SS: “Lancaster at War” volume one. The first thing, when I open the pages, I’ve got a letter here from RV Jones at the Department of Natural History, Aberdeen University dated 18th of January 1979. RV Jones doesn’t mean a lot to Dan, I can see he’s wrinkling his eyebrows. Jones was one of the brains of — he was the man that bent the beams. He was, well all I can suggest is he’s so, he’s such a nice fellow and he’s so knowledgeable. Unfortunately, he’s no longer with us like so many of these people aren’t. I’ve got two or three letters here from him, but there are, he’s written. He did write books and I’ve got a copy of his book which he’s duly signed for me, and that is one of my treasured possessions because it’s such a fascinating book. That he flew, he was, he was involved in coming out with these scientific ideas. He was, he was a confident of Churchill and the top. A boffin as they were called in those days and he was — he was a great guy. I’ve got Crumb, Henry. Henry Crumb. Augsburg raid to you. I was lucky. Bert, Bert Doughty. These were the guys that went to Augsburg. I’ve got letters from Henry Crumb, Bert Doughty, David Penman. Where are we? Oh, that’s another one from Henry Crumb. There’s another one. Augsburg raid. The chap, John Nettleton got the VC on the Augsburg raid. When the Lancaster was moved to Coltishall in Norfolk, there was a young WAAF officer who he met and he married, called Betty, and Betty Nettleton was a WAAF at, at Coltishall of all places when I went to, we did a postal cover and I had to try to find these people, and I thought well I’d like to try and find Betty Nettleton. So I made some enquiries and did some detective work, and I discovered — I’ve got a letter here from her. She worked for the National Westminster Bank Company Limited at Lombard Street, London. When I had to contact her, she didn’t know me from Adam so I thought well the best thing, is to ring her up and I got the telephone number from somebody, which was a different number on the letter she wrote to me, because I had a number of communications with her, but I’ve got this letter and the strange thing was, she said that if her husband had still be alive, he’d be turning in his grave if he’d got one to think that the Lanc was moved to Coltishall. To a fighter base from a bomber base. She wouldn’t like that at all and made that point very strongly, and the strange coincidence was that her telephone extension number at this National Westminster Bank was 474, and she didn’t realised the significance of her extension number on her telephone. It was 474 was our Lanc’s PA474 which was a coincidence. So that was Betty Nettleton. What have I got here? Oh, another one of the — Patrick Doorhill, he was another Augsburg raid survivor. There’s two letters from him. Sorry, three letters from him. What have I got one here. Oh, this is one from — “Dear Stuart”. This is very nice green-headed paper from Air Chief Marshal Sir Peter Squire KC. Oh, he’s got so many titles after his name, Ministry of Defence, Chief of the Air Staff. “Dear Stuart, I’ve just heard of the magnificent effort of Lincolnshire’s Lancaster Association in scanning the Battle of Britain Memorial Flight’s servicing manuals on to cd rom. Such a practical initiative is not only a great help to the BBMF but also displays, in a very material fashion, your interest and support for a most important part of our nation’s heritage. I would be most grateful if you would pass on my sincere thanks and congratulations to your members for a job well done. My very best wishes for your continued success. Yours sincerely, Peter Squire”, and that’s addressed to me. So that’s, those are just some letters that are tucked in the first page of the book. Well I turn the page over, I will see some names that will maybe ring a few bells with people. Page one, believe it or not, the one at the top of the page is Bob Stanford Tuck. Bob Stanford Tuck, in case you don’t know, was not a bomber pilot but he was a Battle of Britain ace. He was the original brill cream boy I’m told. He was always a very flashy type. If you, if you google Bob Stanford Tuck, you’ll see what I mean. But looking down the page we’ve got Gus Walker. Now I met Gus at Swinderby. Gus was a famous man. He was, he was a one-armed man, he lost an arm at Syerston when he was — well the story was, one story was that he walked into a propeller that was — and it took his arm off. The other story was that he’d gone to try to rescue someday from a burning aircraft, and it exploded and he’d been thrown out, so I’m not quite certain of that one. Looking down the list is Mr Chandler, 170 Squadron. We’ve got various, various names. We’ve got David Penman, David Brotherick, Bert Doughty of course. We’ve got Mary Chadwick which is — Mary Chadwick was Roy Chadwick’s widow, the mother of Rosemarie Lapham, nee Chadwick, and Margaret Dove who was his other, Roy’s elder daughter. She has been in the forefront of it, well while she was alive, parading her dad’s name around the world. Rosemary was the, some nine years younger and she’s really kept in the background until her sister died and then she’s come a little to the foreground, but they are getting, she’s getting a very old lady now as well of course. I’m sure she wouldn’t be upset if she knew I was saying that. Looking below it, would you believe it or not, I’ve got John Chatterton KMY, 44 Squadron and I’ve got underneath him is Bill Berry and he was, he’s got VNG which is 50 Squadron so they were good friends but obviously on different squadrons at the time when, when they were in operations. Some of these names that I’m struggling to read are the names of some of the chaps that survived the dams raid who are no longer with us. Now looking on the next page, the one at the top of the page is Lord Lilford. Now Lord Lilford won’t mean much to anybody except Mrs lilford, but Lord Lilford was the chap that, that bought NX611 which is now today Just Jane at East Kirkby. He bought it when it was put up for auction at Blackpool, and having left it at Blackpool for a while, he then said to the RAF, ‘You can have it as a gate guardian at Scampton providing you’ll remove it to Scampton and possibly refurbish it before it goes on the gate’. So he was responsible for it being on the gate, until it was eventually he decided to get rid of it, and the Pantons, who’d, who’d bid for it in the early stages and hadn’t bid enough, they then bought it. So it then moved to East Kirkby. Now we come to some dams people. We have Geoff Rice, Basil Fenera, Jack Buckley, they were all people that had survived the dam’s raid. I met them at Scampton and I’m not sure which one, but he had he showed me his car ignition key with a chain, a little bit of chainy stuff on it, and on it was a thing that I could say was something like that you bleed the air out of a radiator. A little key. And when they came back from the dams raid, he walked around under the aircraft and that was dangling on a lanyard and this was the key that was pulled out of the bomb when it fell off, the spinning bomb, when it fell off to make it live and as it fell away from the aircraft, it was only when that was pulled out that it became live, and he’d seen that and he just took it off and put it in his pocket, and he’d now got it on his [unclear]. I often wonder what happened to that. If somebody realised what they’d got and maybe threw it away when it was — [pause]. Underneath that, we have Ken Sneller, who I’ve remarked about before. He was the Lancaster captain when it was at Coltishall before Jacko took over. He’s put Lancaster, he’s put Lancaster captain PA474. November 1974. I’ve got Mary Stopes Roe, daughter of Barnes Wallis signed there. Somebody Smith, that could be anybody couldn’t it? I’m not sure who he is. Somebody Johnson or something. BE Johnson. HI Cousins. There’s a famous name which Dan’s looking as if he’s never heard of. Air Commodore Cousins as he was, part of the Sneider Trophy outfit. But he was, I’m not quite sure of his role, but he made a lot of, he scrounged colour film from the Americans to make a educational, not an educational — a thing to educate the RAF up and coming aircrew as to how to go about things. And the film that was slowly cobbled together, was issued on DVD and is still available today. It’s called, “Night Bombers”. You see all those Lancasters taking off from Hemswell in a row, he was responsible for that film. I did say, I said to him, there was one particular shot if people have seen that film, where they, they’ve got a Lancaster and the camera runs from the navigator, whatever, behind the pilot and it trundles through to the pilot and it moves up and down the fuselage, and I said to him, ‘How did you get that?’ And he said, ‘Oh it’s quite simple Stuart. We just took a Lancaster and carved it in half’. So they cut a Lanc down the middle and then they put, sat the man in his seat as he would be in his half and then they filmed that. And that was, that was something else. The BB — sorry — the BBC — our government didn’t have any colour film in those days, and he had to scrounge it from the Americans he said. But some of the films that were shot by him at that time were quite unique. Like Fido, lighting Fido. At that, Fido was something that hadn’t really been heard of, but Fido was the fog dispersal, whatever it was called. It was the way by burning petrol down the side of the runway to clear fog. That was the theory, but what it cost in miles per gallon I hate to think. Looking down, oh here’s one, Barnes Wallis. Barnes Wallis. Next to him, we’ve got Jacko Jackson had signed it. Below him, we’ve got one of the forces sweethearts of those days, Anne Shelton. Next to Anne Shelton, we’ve got Michael Redgrave, the actor who played Barnes Wallis in the film, so I’ve got Barnes Wallis and Michael Redgrave close together. Below Michael Redgrave, I’ve got Richard Todd who I became very friendly with. Unfortunately, I couldn’t get Guy Gibson because he was wasn’t around to sign. Pat Daniels, he was quite famous. 35 Squadron, 83 Squadron and 97 Squadron. He was — Pat Daniels I think was one of the Augsburg guys, again, I’m not, I can’t remember this. My memory’s fading a little. David Shepherd the artist has signed here, “After a memorable”, let me just get this, “After a memorable day of pure nostalgia in with PA474. Kind regards. November the 4th 1976. Coningsby”. That was the day then, David came and took photographs on which he based the painting that was, was his famous Lancaster painting, which you’ve, you’re people will have seen and I can claim that on that picture, you’ve got a fuel bowser trailer to the right — an oil bowser trailer to the right of the picture which I located for them. Belonged to a farmer, that he used to, he put diesel in it and he used it for tractors that were ploughing well away from roads and everything. And there was, what was it? A bomb trolley with no bombs on it, but the bomb trolley that I’d got collected up from a local scrapyard or some similar thing for that particular painting. But the, it was all done outside the BBMF hangar, which doesn’t appear on the actual painting because it’s, it’s David’s. The way he’s portrayed it. He wanted, I remember on the day, he wanted — he suddenly decided he wanted reflections, so they had to get the fire service. The Coningsby fire section had to attend and they had to pour gallons and gallons of water on the concrete below the Lanc and in front of it, so that he could get the reflection off the concrete of the bomber. That’s the sort of power you’ve got when you can draw out the fire service to do those sort of things. Turning the page again, well I’ve got best wishes from Brian Goulding. Good old Brian. I don’t know. The last time I heard of Brian, he wasn’t very good. Mike Garbutt his co-author has signed as well. We’ve got Johnny Johnson who’s become quite famous these days. “Best wishes Stuart”, that was John Pringle who was the engineering officer who was in charge of the refurbishment of NX611 when it went to Scampton. John Searby is another one, Air commodore, he was a master bomber on amongst the Pathfinders who put himself at risk. He was the master bomber on the raid on Peenemunde for instance, and many other big raids. I met him two or three times. Arthur Harris, Marshall of the Royal Air Force. He did sign for me when I was, when I got to speak with him down in London. Did I mention the meeting with Barnes Wallis? I was introduced to Barnes Wallis down at the RAF Museum and, ‘This is Mr Stephenson’, and he looked at me and bear in mind, he was ninety plus, and he said, ‘Oh I’m pleased to meet you. I’ve heard of you’, he said. And just imagine, how you meet somebody that — I mean Barnes Wallis to me, with his designs of the bombs, going up to the Swallow, his supersonic aircraft —to have him say that was just — took my breath and I couldn’t, I was lost for speech, which is unusual for me as you maybe notice. And I said, ‘Well how on earth could you have heard of me?’ And he followed that up with an even more strange thing. He said, ‘Not only have I heard of you, Mr Stephenson, I owe you a debt of gratitude’, and I thought, I don’t know what this is going to come out as but I shall going to dine out on this one forever, because this is, this is God talking to me in person almost. So I said, ‘Well you’ve got me on two. How on earth can you have heard of me and how on earth do you owe me a debt of gratitude?’ He said, ‘Well’, he said, ‘You’re the fellow who got that deflection can made so they could put the mid-upper turret on the Lancaster, aren’t you?’ I said, ‘Yes. Yes. You’re right’, he said, ‘Well the debt of gratitude is A) that you got it done and B) that if you hadn’t got it done, they told me they were going to ask me to organise it’. I said, ‘I didn’t realise I was in competition Sir Barnes, otherwise I would maybe have surrendered’. He said, ‘Good job you didn’t because all the people that I know in sheet metal work, unfortunately they are no longer any of them with us. I have no contact with anybody at all. So’, he said, ‘I would have been in real trouble if you hadn’t done it’. So that was a good one. Unlike Sir Arthur Harris, who I met on the same day who unfortunately, and I’m not exaggerating when I say he was a very difficult man to talk to, because he appeared to be somewhere else though I was talking to him. It was very difficult to try to make a conversation, a meaningful conversation with somebody when they don’t answer any questions, and they just say yes and no and as little, seems as little as possible. I must admit I was rather overtaken by, he was wearing his best blue, which with his ranks and decorations and things that he’d achieved over the years. I think he maybe had two best blues but this one must have been a spare or something, because I was trying to talk to him and try to keep this conversation going, which wasn’t really a conversation, and I was transfixed by his blue which had an assortment of holes all over it, onto which had his various badges and ribbons and stars and clusters and things were obviously meant to fit through the holes on his coat, and have little pins in the back to hold them in place, so that when he was dressed properly, he would have all this tin work on his chest and down but he didn’t. He hadn’t put them on or he’d put the wrong coat on when he came, and I thought he’s been attacked by a fleet of killer moths. That just came in my head and I’ve remembered that ever since. Sorry. Sorry Sir Arthur, that’s mean of me to say that. Right. We’re on to Searby down. Looking down the page, I’ve got Don Bennet who of course, Don Bennet was the leader of the Pathfinders and the AOC of the Pathfinders. Next to him, just underneath Bomber Harris, we’ve got Hamish Mahaddie, who was a broad Scot of course who was likewise famous in his own right as a Pathfinder I believe, but he was the guy that put all the aircraft together for the famous film The Battle of Britain, which was a major job that. Getting those vintage aircraft together to make that film. Underneath his name is one that I’ve just told you earlier on, the letter heads, Betty Nettleton has signed the book. Now hang on a minute. Hamish Mahaddie, I’ve done Don Bennett, I’ve said him, and the last one that page is Tony Iverson, 617 Squadron. Those are the front cover pages, but I think I should have to go through the book, but some of the pictures inside the book — there’s the odd one or two that’s maybe got the odd autograph on it, because it’s something they were connected with, but I should have to have a good search for that to find it, but I really must get a note made of all these signatures because you’ve had a look at them and you know how difficult it would be to interpret some of them, because I have a struggle to interpret them some of them — who they are — myself. But there’s enough names to keep somebody with google going for quite a while to sort out who they were. These, these are just the ones sometimes I’ve not had the book with me. I’ve met. I’ve met through business, as well as the Lancaster Association, quite a few of the German side of the fence and one of the interesting ones I met was Hajo Hermann or Hajo Hermann, who was the head of German night fighters. He was asked to form a group equivalent to the Kamikaze amongst the German night fighters towards the very end of the war, but that never got going. I guess they weren’t as, quite as fanatical as the Japanese. He was, he was, he told me a good story. Before the war, well before the war started, the 1930s, he was an officer in the Army would you believe, and he, he was with his soldiers and they were trawling through a swamp, he called me, he told me and lo and behold, there was two or three chaps came up on horses and they sat on their horses watching these fellows crawl through the sludge and muck and general mess, and they were covered in it and eventually one of these people on the horse said, ‘Did you enjoy doing that?’ Not in. I’m not going into “Allo. Allo” German but, ‘Do you enjoy doing that?’ And he said, ‘No’. He didn’t really — he could think of better things to do, and this gentleman said, ‘Well why don’t you join my Luftwaffe instead? We’re just reforming’, and it was Goering. So he, he said, ‘Oh yes. I’ll bear that in mind sir’, or something. Anyway, he went back and he thought well he was due for a change, he was fed up of these swamps, so he joined. He sought out Goering and reminded him and he said he’d be pleased to, and they became friends and he joined the Luftwaffe. He was involved in the war in Spain and then later, he bombed Hull would you believe, amongst other places. He was involved in the bombing of Norway, the Blitz in London, he was involved in the Mediterranean war. He told me a story. He was — they were tasked to attack ships in the harbour, a big harbour in Greece, the name’s gone from me at the moment and they were told they’d got to drop mines in the, in the harbour. That was the task and he said he didn’t want to drop mines, he wanted to drop a bomb. So he duly disobeyed orders and he took a bomb with his mine load, and when he came to dropping the bomb, he dropped it and there was a ship moored out in the, in the harbour. I’m sure the name is going to come back to me in a minute but it won’t at the moment. It hit this ship and the resultant explosion was enormous. Apparently, it was an ammunition ship that was waiting to be unloaded, and it was called the Clan Fraser I believe. He told me. It blew the windows out in Athens which was five or six miles away. A long way away anyway. It wiped out the airport, sorry the harbour, it wiped the harbour out, and as a result, it had a dire effect on British resistance, because it was our ammunition that they’d blown up. And his aircraft was very badly damaged and he coaxed it back to his home base, and was immediately got into trouble for disobeying orders, but when it was discovered what had happened, he got a medal. But he was the only officer in the Luftwaffe, he gained equivalent rank to group captain as I understand it, and he was the only one who could walk in to Goering’s office without an appointment. He could knock on the door and walk in and nobody else could do that. He was made the chief of night fighters amongst his other, because he’d been on bombers. He’d been involved with the invasion of, I think it was Salerno, or Anzio, I’m not sure. Anzio or Salerno when they first used the Fritz X wire guided, I think it was wire guided missile which was used to great success there, and he went to Goering and he said that he’d had this idea. They’d built, Blom and Voss had built some massive flying boats, which were already flying, and his idea was that they would use these flying boats, arm them with a whole load of these Fritz X missiles, which at the speed they fly, they could sort of climb out and reattach to the wings. They would fly out in to the Atlantic, find convoys and with these things they could play havoc in a convoy. They would pop ships off left, right and centre and that would, that would be a — these aircraft were comparatively cheap to make in comparison to the cost of a submarine and its crew. The, the expenditures would — for one submarine, they could maybe build a squadron of these flying boats and Goering thought it was a brilliant idea, and he’d go and see Doenitz. So he made an appointment and he went to see Doenitz. Goering made the appointment for him I think, and when he got there, he met Doenitz coming out of his headquarters, walking down the steps and he saluted him and he said who he was. ‘Oh, you’re the gentleman that has got this idea’. And he explained it all to him and he said that he felt that this would save an awful lot of people’s lives, on submarine crews, who were having a bit of a beating by this time, and it could maybe turn the war even, because we were relying so much on these ships bringing food and arms across the Atlantic, plus building up for D-day. And apparently, having listened to it all, Doenitz reaction was, ‘So you want to be my corporal do you?’ Or something, and he said, ‘I’ll think about it’, and he turned away and it never got thought of again, because Doenitz didn’t want to lose his position as commander of U-boats. Well that was Hermann. There was another guy who was shot down, a German pilot, fighter pilot who was shot down in the Battle of Britain, whose name again eludes me, but I think I’ve got a print that he signed for me. He was shot down and he came down unconscious and he landed on a road, and he was laid on a road, when he came to and there was a crowd of people around him, and he didn’t know whether he was in France or in Italy or where he was in the UK. So there was a guy tending to him, and the guy in German said, ‘Don’t move’, and started reassuring him that he was alright and he thought, I’m in Germany or I’m in France at least, and it turned out that the fellow that was looking after him was the son of, was it Gerald Henderson as it, who was the British ambassador in Berlin when war broke out, and the son was a doctor, who was British of course, and lived in this country and a million to one chance he, he looked after this German guy who was shot down. His daddy had been the ambassador in Berlin. So that was, that was a good one. There was Winkle Brown of course, I met him a few times. Cats-eyes Cunningham. Again these, these are not bomber names. There was the guy that flew Boxcar. It doesn’t mean a thing to you does that? This was the American that dropped the bomb, was it Hiroshima the second one? Or Nagasaki?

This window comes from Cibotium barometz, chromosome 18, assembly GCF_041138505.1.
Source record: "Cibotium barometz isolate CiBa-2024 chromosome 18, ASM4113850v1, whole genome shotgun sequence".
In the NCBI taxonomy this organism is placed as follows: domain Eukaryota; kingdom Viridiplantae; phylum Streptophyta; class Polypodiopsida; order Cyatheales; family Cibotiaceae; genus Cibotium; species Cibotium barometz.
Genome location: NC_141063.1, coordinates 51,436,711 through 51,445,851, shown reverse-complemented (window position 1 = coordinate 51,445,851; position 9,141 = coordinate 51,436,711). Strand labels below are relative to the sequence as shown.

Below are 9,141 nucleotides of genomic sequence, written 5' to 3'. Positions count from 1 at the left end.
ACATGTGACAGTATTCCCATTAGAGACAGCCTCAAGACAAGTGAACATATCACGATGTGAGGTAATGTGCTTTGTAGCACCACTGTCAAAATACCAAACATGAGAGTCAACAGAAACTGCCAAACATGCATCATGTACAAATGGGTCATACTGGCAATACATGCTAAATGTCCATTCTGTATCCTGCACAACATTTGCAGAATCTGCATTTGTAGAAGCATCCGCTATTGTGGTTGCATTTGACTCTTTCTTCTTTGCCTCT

DE: Nagasaki was the second one.